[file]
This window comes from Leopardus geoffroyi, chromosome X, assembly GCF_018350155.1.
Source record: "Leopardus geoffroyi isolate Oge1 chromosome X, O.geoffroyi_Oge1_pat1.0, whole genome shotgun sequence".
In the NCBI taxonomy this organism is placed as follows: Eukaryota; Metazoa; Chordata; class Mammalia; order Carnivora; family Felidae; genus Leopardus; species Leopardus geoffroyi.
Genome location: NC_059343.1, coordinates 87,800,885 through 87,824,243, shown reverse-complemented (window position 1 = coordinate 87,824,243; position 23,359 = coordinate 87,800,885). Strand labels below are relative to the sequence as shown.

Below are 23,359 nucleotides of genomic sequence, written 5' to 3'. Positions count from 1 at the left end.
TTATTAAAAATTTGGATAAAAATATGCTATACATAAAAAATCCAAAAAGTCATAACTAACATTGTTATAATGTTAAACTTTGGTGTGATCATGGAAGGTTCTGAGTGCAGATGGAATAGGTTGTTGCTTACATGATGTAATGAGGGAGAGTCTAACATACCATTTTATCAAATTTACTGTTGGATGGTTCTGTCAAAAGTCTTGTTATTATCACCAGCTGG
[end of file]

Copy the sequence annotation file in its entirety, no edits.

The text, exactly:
This window comes from Leopardus geoffroyi, chromosome X, assembly GCF_018350155.1.
Source record: "Leopardus geoffroyi isolate Oge1 chromosome X, O.geoffroyi_Oge1_pat1.0, whole genome shotgun sequence".
In the NCBI taxonomy this organism is placed as follows: Eukaryota; Metazoa; Chordata; class Mammalia; order Carnivora; family Felidae; genus Leopardus; species Leopardus geoffroyi.
Genome location: NC_059343.1, coordinates 87,800,885 through 87,824,243, shown reverse-complemented (window position 1 = coordinate 87,824,243; position 23,359 = coordinate 87,800,885). Strand labels below are relative to the sequence as shown.

Below are 23,359 nucleotides of genomic sequence, written 5' to 3'. Positions count from 1 at the left end.
TTATTAAAAATTTGGATAAAAATATGCTATACATAAAAAATCCAAAAAGTCATAACTAACATTGTTATAATGTTAAACTTTGGTGTGATCATGGAAGGTTCTGAGTGCAGATGGAATAGGTTGTTGCTTACATGATGTAATGAGGGAGAGTCTAACATACCATTTTATCAAATTTACTGTTGGATGGTTCTGTCAAAAGTCTTGTTATTATCACCAGCTGG